Are you thinking that taking up exercising at your age would be like trying to sign up with NASA for the first moonwalk: just a little too late? Get your head out of the clouds. No matter what your age, within three months of doing a little walking on Earth, your brain and your body will be younger.
We have good science to back us up here. Even if you're over 60 and your favorite workout has been watching "Dancing With the Stars," just 90 days of no-sweat walking will boost the blood flow to your brain by 15 percent. (Can you say, "smarter"?) It also will lower your blood pressure and heart rate about 5 percent. (Can you say, "Goodbye, heart disease"?)
Yep, no panting needed. Just cruise at a moderate pace, 30 to 50 minutes a day, at least three to four times a week (we'd say seven), and you'll remember where you stashed your new walking shoes in a snap. Bonus: Increasing blood flow also helps flush your brain's blood vessels clean of the yucky waste (amyloid-beta protein) that's linked to Alzheimer's.
Ready to take that first small step (do it for mankind, do it for you)? Here's how to get the maximum brain-boosting, calorie-burning benefits:
Never miss a local story.
* Stand tall when you walk; eyes ahead, not cast down.
* Pump your arms back and forth to give them a workout, too.
* Land on your heel, then roll forward and push off with your toes; you'll walk faster and burn more calories.
* Buy a pedometer (invest in a good one) and track your steps — they'll mysteriously increase.
Don't fall for fake medicine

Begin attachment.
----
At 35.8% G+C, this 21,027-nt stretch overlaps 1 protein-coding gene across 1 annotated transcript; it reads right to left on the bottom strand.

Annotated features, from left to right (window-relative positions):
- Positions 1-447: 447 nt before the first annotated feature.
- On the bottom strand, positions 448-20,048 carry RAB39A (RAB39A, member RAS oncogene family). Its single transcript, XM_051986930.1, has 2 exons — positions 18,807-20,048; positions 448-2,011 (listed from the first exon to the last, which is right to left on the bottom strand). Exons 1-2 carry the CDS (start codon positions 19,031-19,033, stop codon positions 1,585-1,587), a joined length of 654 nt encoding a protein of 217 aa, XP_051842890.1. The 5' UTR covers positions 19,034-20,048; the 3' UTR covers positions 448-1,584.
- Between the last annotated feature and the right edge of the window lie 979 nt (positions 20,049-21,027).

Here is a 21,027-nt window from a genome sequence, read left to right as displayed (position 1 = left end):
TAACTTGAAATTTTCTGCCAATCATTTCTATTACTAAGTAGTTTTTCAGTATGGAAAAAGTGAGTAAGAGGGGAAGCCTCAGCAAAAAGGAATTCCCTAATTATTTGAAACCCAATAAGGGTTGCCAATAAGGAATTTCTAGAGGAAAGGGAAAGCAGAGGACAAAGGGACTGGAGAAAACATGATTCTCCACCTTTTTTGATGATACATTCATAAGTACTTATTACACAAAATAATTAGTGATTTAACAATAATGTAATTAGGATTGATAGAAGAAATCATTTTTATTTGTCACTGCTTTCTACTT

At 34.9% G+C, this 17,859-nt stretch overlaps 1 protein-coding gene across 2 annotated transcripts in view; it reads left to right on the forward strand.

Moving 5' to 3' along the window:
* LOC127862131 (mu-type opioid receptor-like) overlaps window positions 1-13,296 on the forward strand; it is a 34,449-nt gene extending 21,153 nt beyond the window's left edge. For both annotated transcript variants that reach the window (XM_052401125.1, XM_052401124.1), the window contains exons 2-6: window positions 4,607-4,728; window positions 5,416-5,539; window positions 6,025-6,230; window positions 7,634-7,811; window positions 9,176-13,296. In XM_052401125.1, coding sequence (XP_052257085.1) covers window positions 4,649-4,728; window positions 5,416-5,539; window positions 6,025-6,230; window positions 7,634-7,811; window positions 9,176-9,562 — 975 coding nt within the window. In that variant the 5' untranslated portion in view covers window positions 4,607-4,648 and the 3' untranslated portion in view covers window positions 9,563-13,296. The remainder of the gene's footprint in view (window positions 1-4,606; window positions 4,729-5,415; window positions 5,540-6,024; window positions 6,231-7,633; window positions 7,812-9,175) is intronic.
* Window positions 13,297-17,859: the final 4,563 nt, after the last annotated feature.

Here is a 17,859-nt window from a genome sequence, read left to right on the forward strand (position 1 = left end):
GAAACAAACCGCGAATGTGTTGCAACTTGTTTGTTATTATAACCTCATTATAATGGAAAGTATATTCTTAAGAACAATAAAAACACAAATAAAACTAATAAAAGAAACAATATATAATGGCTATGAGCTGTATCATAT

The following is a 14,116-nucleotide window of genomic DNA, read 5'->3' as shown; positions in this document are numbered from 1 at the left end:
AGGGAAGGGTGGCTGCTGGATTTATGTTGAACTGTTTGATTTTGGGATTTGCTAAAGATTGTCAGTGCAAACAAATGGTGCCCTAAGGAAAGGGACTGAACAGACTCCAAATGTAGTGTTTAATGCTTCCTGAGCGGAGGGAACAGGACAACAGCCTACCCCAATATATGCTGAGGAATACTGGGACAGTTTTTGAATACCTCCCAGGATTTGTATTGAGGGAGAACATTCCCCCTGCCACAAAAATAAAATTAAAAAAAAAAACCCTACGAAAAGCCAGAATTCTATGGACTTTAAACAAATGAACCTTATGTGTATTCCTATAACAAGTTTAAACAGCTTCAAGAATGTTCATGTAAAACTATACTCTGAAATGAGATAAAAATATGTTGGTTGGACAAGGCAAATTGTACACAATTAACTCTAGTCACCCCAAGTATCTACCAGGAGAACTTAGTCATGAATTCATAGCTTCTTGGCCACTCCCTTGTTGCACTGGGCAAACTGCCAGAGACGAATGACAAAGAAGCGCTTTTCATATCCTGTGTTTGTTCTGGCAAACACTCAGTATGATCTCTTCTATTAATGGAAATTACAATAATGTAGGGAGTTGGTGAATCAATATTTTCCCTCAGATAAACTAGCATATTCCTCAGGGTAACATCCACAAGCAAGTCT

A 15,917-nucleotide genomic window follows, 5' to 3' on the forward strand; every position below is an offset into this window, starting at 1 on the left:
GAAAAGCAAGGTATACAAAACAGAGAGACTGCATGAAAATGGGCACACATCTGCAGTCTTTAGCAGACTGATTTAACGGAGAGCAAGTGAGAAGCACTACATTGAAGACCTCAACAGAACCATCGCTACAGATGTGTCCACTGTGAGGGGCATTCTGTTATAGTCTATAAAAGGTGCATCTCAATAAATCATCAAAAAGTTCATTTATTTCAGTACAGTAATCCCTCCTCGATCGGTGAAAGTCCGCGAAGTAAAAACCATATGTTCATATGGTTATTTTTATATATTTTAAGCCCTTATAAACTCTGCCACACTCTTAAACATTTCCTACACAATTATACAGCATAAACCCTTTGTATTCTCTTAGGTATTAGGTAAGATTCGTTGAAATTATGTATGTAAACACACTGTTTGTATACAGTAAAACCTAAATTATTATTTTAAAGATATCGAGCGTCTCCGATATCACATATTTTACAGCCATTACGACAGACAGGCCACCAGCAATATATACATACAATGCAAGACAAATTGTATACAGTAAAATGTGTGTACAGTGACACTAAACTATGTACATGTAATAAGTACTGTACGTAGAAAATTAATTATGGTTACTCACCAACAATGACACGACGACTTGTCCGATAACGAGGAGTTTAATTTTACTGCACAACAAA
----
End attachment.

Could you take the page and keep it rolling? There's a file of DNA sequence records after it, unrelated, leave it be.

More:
We love to share good news. Everyone could use more of it, even if you're on a streak hotter than Lady Gaga's. But some bad news is too important not to pass on.
Here's the deal: At least 15 nonprescription pills and liquids are being sold that claim to either prevent or cure sexually transmitted diseases (STDs). Don't fall for them. There's only one (yes, one) thing that helps to prevent STDs: a condom. As for cures, only prescription drugs can kick back or control genital herpes, chlamydia, genital warts, HIV infections and other trouble down there.
The Food and Drug Administration and Federal Trade Commission are coming down hard on fraudulent manufacturers, trying to get the phonies off the market. Meanwhile, if you're sexually active and haven't been as careful as you should be — whether you're in your 20s or your 70s — watch for these common STD symptoms: a burning sensation when you pee, pelvic pain and/or genital discharge, blisters, sores.
No problems? Great, but don't relax yet. Sometimes there are no symptoms at all; it's one reason 19 million people a year contract an STD. If you've had unprotected sex, your partner (or you) easily could be one of them without knowing it. See your doc and get tested. And don't even think about surfing the Web for fake remedies like these: Gene-Eden, Medavir, Herpeset, Viruxo, Oxygen Force and C-Cure (find the full list at www.fda.gov/stdfraud). They're bunk. You're wasting your money and risking your health. Which is the last thing we want you to do.
Sneeze less, enjoy spring more
Ah, spring, the season of chirping birds, lawn mowers and, if you've got hay fever, of sneezing, congestion, dripping and itchy, watery eyes. But if you steer clear of these three surprising allergy aggravators, you can cut down on those wheezy-sneezy symptoms.
1. Secondhand smoke. Breathing in nasty cigarette or cigar "exhaust" during pollen season can make your immune system pump out three times more histamines, the compounds responsible for those miserable allergy symptoms. Smart move: Politely ask smokers not to light up, or put some real distance (500 feet) between them and you fast.